Use this URL to cite or link to this record in EThOS: http://ethos.bl.uk/OrderDetails.do?uin=uk.bl.ethos.682817
Title: The politics of blogging in China
Author: Tang, Hai
Awarding Body: University of Sussex
Current Institution: University of Sussex
Date of Award: 2016
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Abstract:
This thesis aims to conceptualize the growing use of the blog as socio-political practice in an emerging Chinese public sphere. It is built on the study of three key blogs that, for different reasons, are held to be important in the recent history of blogging in China: a sexual blog (Muzi Mei's Love Letters Left, 2003), a journalist's blog (Lian Yue's Lian Yue's Eighth Continent, 2007), and a satirical blog (Wang Xiaofeng's No Guess, 2006-2011). I say they are important because the three blogs support my central argument of this thesis: blogging can be seen as a new form of political expression/participation in China. Such expression/participation is embedded in its creative challenges and negotiations pushing the political boundaries of tolerance subsequently operating within an authoritarian media system. Through a combination of analyses, I explore how Chinese ‘intellectuals' (loosely defined as educated, urban and middle-class netizens) use their professional skills, expertise and cultural capital in the public space of the Chinese blogosphere, how their blogs reshape the form of China's political culture, and how the blogosphere, through such interventions, proceeds in the development of political communications. Through these analyses I address three key issues, all of which arise in these cases, and were drawn attention in the Chinese blogosphere from 2003 to 2011. Firstly, the rise of individualism in China, and the rise of peer-to-peer media means that bloggers who pursue self-expression simultaneously engage in political discourse through such self-expression. The three examples given in this study demonstrate that individual opinions across the blogosphere have significantly reflected public consensus and implicitly challenged orthodox political discourse. My chapter on Muzi Mei's sexual diary, for instance, explores this theme – a young woman's sexual life, I argue, works as a controversy challenging to Chinese gender politics – and perhaps translates also to become political in other ways too. Secondly, drawing on the concept of ‘blogging culture', I argue that blogging has potentially reconfigured political information (taking people's everyday lives as a starting point), increasing the visibility of political struggle and offering alternative modes of ‘public talk'. This can be seen in both the case of Lian Yue and Wang Xiaofeng – the former writes about a well-known government project – Xiamen PX event in 2007, presenting a radical practice of news reporting that has challenged the legitimacy of traditional sense of journalism in China. The latter uses satire to make fun of the State, Party leaders, mainstream media, policies and established ideologies, improving a previously restricted communicative environment towards more open. Thirdly, the Chinese blogosphere has arguably created a new generation of elites – these ‘new' elites are ‘ambiguous' or ‘dissident' elites in contrast to the older, more traditional understanding of an ‘establishment' elite. In other words, even though the orthodox elite culture promoted by politicians, celebrities and cultural elites is still the mainstream in the blogosphere, such a ‘mainstream' is gradually questioned, criticized and challenged by the commonly shared ideas, beliefs and values disseminated by Chinese radical bloggers such as Muzi Mei, Lian Yue and Wang Xiaofeng who are aware of new cultural, social and political contexts. However, as this thesis suggests, political or political-based expression in China still has to constantly negotiate with ongoing censorship, along with an unstable discursive space and thus, can only enjoy a limited success. Therefore, the Chinese blogosphere, as a public space for political communication, still has a long way to go.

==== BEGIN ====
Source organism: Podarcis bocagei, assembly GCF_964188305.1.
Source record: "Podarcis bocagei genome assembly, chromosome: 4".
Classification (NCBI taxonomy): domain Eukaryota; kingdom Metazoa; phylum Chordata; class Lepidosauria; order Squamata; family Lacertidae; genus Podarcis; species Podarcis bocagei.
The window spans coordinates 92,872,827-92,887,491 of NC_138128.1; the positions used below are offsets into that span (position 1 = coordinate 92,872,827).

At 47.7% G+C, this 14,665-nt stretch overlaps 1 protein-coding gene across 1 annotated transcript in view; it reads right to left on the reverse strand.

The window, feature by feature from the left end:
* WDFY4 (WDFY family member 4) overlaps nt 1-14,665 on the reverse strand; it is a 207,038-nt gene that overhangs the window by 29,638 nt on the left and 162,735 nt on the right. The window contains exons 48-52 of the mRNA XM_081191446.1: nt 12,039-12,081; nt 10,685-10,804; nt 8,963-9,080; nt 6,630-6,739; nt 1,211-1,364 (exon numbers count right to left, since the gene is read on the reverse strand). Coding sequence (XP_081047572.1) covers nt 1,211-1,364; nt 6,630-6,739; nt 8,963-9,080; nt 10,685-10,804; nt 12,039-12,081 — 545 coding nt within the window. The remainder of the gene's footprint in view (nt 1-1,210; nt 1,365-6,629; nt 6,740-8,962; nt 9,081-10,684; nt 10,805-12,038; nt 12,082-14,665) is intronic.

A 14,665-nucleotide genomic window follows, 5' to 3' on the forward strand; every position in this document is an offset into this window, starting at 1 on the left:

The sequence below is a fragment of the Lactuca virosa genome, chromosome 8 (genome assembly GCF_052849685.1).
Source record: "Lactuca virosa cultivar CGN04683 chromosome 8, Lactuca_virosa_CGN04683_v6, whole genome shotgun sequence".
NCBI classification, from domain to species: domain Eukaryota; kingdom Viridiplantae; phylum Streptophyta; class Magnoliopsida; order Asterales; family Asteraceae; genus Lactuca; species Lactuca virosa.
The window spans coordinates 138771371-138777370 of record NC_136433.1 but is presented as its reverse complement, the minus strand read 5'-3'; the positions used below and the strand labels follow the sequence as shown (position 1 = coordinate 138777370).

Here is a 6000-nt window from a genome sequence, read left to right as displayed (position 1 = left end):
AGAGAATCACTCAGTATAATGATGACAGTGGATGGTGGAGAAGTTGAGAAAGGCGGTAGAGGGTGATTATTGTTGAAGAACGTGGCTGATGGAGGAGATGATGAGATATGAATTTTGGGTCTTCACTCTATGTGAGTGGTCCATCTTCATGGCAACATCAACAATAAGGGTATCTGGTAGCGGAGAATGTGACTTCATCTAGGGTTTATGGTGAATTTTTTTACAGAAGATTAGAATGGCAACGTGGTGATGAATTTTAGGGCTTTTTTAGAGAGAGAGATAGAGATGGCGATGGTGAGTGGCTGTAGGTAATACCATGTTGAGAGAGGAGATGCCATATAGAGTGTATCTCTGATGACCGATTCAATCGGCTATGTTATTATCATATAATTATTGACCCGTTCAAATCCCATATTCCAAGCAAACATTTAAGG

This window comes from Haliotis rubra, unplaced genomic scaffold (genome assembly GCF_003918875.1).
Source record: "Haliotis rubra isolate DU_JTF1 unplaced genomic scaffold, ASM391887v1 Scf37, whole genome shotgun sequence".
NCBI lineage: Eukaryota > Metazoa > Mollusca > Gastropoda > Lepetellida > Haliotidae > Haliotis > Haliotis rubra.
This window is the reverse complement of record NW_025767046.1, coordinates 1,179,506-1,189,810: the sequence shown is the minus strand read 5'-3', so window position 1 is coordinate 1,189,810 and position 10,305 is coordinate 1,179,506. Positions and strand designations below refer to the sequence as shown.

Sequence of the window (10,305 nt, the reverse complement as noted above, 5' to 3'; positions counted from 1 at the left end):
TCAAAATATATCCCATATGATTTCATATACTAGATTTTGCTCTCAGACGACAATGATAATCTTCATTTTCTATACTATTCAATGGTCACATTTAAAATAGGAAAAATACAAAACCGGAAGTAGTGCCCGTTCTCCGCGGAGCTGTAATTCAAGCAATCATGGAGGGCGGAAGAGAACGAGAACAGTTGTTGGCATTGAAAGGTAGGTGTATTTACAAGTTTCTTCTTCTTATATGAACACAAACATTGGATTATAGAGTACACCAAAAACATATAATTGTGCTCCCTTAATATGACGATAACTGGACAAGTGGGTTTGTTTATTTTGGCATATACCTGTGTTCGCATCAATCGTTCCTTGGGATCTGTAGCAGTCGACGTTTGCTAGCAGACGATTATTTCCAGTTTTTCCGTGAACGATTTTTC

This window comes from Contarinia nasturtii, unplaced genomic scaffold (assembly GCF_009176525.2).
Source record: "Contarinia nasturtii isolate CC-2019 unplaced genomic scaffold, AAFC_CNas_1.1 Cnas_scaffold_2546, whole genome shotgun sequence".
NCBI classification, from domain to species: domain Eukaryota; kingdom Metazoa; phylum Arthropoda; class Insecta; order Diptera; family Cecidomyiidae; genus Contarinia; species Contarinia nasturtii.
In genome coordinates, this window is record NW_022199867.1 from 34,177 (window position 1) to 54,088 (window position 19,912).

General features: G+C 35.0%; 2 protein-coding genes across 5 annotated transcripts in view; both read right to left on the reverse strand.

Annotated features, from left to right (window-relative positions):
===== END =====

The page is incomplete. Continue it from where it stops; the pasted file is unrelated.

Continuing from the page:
Supervisor: Not available Sponsor: Not available
Qualification Name: Thesis (Ph.D.) Qualification Level: Doctoral
EThOS ID: uk.bl.ethos.682817  DOI: Not available
Keywords: PN4393 Blogs
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